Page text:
Nutrition, health and wellbeing: the consumer perspective
By Sarah Thomas - 19 May 2015
Over the last 5 to 10 years there has been a growth in research and media attention in the areas of health, nutrition and well-being from the perspective of the consumer. Food and drink companies have reformulated products and developed new ones to satisfy consumers´ appetites to create a lifestyle that is founded on the pillars of health, wellness and convenience.
In addition, there is a smaller yet growing segment of the market that buys products to attain the purported benefits to either prevent or address a particular medical condition. However, not all consumers are believers; for the majority of consumers they prioritise taste, price and brand over the advertised health benefits. This is often attributed to a number of factors, such as a lack of understanding, negligible personal resonation between the benefits, e.g. a nutrition or health claim and the individual´s personal circumstances, or a lack of perceived compatibility between the functional ingredients and the claim and/or the base carrier product.
There are many tools available to investigate and address these issues – many of which we are actively involved in. By placing the consumer at the centre of product and packaging research and commercial services, it is possible to measure consumers´ expectations, emotions and perceptions of the packaging and product experience. This can be done using a multi-faceted approach in terms of data capture and analysis to measure consumers´ responses to product and packaging concepts and prototypes.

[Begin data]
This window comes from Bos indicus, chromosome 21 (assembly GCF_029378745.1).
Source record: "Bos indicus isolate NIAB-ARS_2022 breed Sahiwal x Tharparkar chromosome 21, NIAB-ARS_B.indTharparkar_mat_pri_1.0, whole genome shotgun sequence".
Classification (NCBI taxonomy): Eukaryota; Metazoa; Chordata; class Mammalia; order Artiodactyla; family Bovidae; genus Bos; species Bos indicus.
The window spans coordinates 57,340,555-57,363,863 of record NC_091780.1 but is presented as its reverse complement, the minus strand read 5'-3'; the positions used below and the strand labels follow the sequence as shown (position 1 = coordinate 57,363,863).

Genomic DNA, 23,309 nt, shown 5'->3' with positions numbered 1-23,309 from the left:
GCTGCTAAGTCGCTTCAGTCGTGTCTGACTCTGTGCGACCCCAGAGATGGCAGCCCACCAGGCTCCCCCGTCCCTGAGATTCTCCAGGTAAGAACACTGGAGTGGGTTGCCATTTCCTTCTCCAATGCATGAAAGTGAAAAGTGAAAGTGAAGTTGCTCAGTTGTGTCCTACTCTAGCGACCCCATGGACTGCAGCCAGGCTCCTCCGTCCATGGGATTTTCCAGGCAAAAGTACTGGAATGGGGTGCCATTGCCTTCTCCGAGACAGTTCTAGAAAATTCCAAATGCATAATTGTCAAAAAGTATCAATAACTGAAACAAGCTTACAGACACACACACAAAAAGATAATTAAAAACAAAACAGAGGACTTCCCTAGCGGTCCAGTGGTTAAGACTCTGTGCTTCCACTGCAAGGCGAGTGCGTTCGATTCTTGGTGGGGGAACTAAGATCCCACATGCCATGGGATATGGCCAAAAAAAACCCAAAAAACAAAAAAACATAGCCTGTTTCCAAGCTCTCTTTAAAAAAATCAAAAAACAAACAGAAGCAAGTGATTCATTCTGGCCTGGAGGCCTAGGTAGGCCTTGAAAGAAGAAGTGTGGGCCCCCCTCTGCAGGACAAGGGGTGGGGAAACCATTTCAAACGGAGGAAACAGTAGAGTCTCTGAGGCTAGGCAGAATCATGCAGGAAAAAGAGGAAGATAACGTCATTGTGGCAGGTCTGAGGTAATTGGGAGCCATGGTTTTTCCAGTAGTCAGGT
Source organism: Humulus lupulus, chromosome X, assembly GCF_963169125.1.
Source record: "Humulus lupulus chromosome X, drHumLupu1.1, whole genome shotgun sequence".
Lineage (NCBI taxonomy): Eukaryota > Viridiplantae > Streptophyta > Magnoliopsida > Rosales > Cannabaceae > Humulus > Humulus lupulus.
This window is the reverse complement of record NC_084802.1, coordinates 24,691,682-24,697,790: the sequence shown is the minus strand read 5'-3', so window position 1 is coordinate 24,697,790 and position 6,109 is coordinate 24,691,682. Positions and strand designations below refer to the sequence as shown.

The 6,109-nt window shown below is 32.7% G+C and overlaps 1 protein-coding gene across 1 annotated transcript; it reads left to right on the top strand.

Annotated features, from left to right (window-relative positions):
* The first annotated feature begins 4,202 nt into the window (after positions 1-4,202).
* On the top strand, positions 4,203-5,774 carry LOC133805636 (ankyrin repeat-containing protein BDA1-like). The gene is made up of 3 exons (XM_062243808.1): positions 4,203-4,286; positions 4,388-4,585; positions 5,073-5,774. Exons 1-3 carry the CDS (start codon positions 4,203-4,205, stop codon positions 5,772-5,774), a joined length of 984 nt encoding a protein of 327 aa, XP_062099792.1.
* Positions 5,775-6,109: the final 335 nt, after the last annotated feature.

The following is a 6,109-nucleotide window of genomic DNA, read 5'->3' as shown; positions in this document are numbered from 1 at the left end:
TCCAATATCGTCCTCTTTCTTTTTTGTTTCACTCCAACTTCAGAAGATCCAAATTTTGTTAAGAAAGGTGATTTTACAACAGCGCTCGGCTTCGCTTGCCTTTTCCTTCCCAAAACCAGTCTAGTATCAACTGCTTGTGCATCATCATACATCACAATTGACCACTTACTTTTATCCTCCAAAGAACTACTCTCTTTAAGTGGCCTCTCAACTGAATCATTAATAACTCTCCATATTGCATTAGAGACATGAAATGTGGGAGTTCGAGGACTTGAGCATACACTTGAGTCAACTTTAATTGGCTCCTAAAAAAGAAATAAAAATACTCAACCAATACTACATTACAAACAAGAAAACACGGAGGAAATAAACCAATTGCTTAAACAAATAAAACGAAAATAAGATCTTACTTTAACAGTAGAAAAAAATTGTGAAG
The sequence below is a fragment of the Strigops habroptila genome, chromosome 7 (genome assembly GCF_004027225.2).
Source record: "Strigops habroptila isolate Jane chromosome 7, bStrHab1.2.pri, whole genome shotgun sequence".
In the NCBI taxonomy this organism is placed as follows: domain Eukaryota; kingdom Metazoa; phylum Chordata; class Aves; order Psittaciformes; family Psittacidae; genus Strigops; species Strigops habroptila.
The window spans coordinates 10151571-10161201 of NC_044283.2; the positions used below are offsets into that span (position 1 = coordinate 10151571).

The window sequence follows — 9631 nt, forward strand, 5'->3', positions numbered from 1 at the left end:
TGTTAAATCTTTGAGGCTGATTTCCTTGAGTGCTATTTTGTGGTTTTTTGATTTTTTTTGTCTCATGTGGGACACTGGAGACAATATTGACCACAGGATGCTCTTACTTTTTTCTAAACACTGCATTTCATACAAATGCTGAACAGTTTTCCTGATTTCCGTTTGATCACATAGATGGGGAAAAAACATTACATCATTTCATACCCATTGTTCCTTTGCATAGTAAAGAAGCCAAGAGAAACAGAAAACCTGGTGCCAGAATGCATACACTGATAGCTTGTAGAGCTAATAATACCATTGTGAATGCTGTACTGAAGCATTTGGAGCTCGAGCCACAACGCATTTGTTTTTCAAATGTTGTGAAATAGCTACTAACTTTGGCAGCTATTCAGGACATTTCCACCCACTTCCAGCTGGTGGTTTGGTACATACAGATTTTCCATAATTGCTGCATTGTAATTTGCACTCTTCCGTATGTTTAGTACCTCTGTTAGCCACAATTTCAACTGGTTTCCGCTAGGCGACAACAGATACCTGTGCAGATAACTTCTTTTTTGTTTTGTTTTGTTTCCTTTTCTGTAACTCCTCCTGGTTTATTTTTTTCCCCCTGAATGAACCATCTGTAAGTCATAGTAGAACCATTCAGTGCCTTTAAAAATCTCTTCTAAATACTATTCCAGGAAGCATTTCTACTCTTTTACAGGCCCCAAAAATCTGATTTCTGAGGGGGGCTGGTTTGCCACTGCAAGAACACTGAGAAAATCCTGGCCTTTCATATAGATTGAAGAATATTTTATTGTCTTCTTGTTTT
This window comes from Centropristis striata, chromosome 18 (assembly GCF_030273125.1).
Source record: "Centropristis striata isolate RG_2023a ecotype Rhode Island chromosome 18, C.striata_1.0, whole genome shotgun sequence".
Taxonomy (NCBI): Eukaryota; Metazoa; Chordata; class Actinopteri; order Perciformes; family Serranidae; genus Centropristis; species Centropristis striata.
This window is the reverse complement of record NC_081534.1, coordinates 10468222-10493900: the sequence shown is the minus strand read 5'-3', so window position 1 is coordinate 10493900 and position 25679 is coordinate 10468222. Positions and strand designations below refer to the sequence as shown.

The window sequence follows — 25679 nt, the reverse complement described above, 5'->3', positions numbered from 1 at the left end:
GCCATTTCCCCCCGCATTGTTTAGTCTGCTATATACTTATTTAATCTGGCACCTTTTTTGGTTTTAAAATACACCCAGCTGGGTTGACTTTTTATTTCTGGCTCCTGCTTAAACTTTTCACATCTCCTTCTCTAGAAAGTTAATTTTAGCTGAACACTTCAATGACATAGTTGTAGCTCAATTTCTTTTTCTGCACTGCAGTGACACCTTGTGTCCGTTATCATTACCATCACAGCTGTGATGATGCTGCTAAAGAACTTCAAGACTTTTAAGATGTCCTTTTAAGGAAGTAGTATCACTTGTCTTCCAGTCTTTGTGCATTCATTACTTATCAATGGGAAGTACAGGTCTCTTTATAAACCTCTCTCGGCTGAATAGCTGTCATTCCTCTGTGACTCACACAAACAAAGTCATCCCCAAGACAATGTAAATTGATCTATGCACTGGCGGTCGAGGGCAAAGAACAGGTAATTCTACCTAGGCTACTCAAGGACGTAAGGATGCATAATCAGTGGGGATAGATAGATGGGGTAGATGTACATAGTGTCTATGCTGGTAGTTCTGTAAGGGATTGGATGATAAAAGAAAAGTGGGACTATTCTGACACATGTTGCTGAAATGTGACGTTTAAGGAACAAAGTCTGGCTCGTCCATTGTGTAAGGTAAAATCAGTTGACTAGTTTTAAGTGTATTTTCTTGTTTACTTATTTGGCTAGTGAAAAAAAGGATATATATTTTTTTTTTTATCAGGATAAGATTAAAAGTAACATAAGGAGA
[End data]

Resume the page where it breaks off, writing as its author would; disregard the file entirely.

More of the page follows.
With regard to products, the appeal and acceptability of concepts prior to development can be evaluated, as can the liking and purchase intention of prototypes within context. In terms of packaging, the most important features can be determined, and consumers´ attitudes and emotions can be evaluated in response to the brand, functionality, design and labelling, including the understanding and believability of health claims. To supplement this product and packaging focus, complementary methods are used to understand and segment consumer lifestyles, food choices and motivations, particularly in relation to health related food and drink products.